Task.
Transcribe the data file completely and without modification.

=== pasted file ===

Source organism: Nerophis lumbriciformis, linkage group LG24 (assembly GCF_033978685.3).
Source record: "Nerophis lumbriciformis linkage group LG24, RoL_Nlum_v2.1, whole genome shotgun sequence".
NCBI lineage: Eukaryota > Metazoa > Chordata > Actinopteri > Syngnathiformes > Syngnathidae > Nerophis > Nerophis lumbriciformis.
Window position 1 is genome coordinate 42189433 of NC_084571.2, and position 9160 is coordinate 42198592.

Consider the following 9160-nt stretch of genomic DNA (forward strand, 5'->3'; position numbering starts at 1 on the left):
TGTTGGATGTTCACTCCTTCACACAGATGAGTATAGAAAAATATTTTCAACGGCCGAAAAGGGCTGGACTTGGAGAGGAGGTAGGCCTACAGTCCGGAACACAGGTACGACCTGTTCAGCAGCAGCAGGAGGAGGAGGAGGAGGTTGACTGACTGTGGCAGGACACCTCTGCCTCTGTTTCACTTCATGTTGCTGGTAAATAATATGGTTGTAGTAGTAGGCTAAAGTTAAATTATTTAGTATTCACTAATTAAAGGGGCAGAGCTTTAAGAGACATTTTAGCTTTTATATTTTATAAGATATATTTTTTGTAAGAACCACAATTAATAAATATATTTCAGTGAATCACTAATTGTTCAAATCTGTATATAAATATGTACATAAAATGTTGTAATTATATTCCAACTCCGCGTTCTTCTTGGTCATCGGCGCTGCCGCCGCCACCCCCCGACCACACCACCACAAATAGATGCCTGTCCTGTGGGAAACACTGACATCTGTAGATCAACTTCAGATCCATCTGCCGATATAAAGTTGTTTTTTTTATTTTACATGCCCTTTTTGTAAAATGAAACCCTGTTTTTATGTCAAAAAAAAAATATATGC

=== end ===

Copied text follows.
Source organism: Nerophis lumbriciformis, linkage group LG24 (assembly GCF_033978685.3).
Source record: "Nerophis lumbriciformis linkage group LG24, RoL_Nlum_v2.1, whole genome shotgun sequence".
NCBI lineage: Eukaryota > Metazoa > Chordata > Actinopteri > Syngnathiformes > Syngnathidae > Nerophis > Nerophis lumbriciformis.
Window position 1 is genome coordinate 42189433 of NC_084571.2, and position 9160 is coordinate 42198592.

Consider the following 9160-nt stretch of genomic DNA (forward strand, 5'->3'; position numbering starts at 1 on the left):
TGTTGGATGTTCACTCCTTCACACAGATGAGTATAGAAAAATATTTTCAACGGCCGAAAAGGGCTGGACTTGGAGAGGAGGTAGGCCTACAGTCCGGAACACAGGTACGACCTGTTCAGCAGCAGCAGGAGGAGGAGGAGGAGGTTGACTGACTGTGGCAGGACACCTCTGCCTCTGTTTCACTTCATGTTGCTGGTAAATAATATGGTTGTAGTAGTAGGCTAAAGTTAAATTATTTAGTATTCACTAATTAAAGGGGCAGAGCTTTAAGAGACATTTTAGCTTTTATATTTTATAAGATATATTTTTTGTAAGAACCACAATTAATAAATATATTTCAGTGAATCACTAATTGTTCAAATCTGTATATAAATATGTACATAAAATGTTGTAATTATATTCCAACTCCGCGTTCTTCTTGGTCATCGGCGCTGCCGCCGCCACCCCCCGACCACACCACCACAAATAGATGCCTGTCCTGTGGGAAACACTGACATCTGTAGATCAACTTCAGATCCATCTGCCGATATAAAGTTGTTTTTTTTATTTTACATGCCCTTTTTGTAAAATGAAACCCTGTTTTTATGTCAAAAAAAAAATATATGC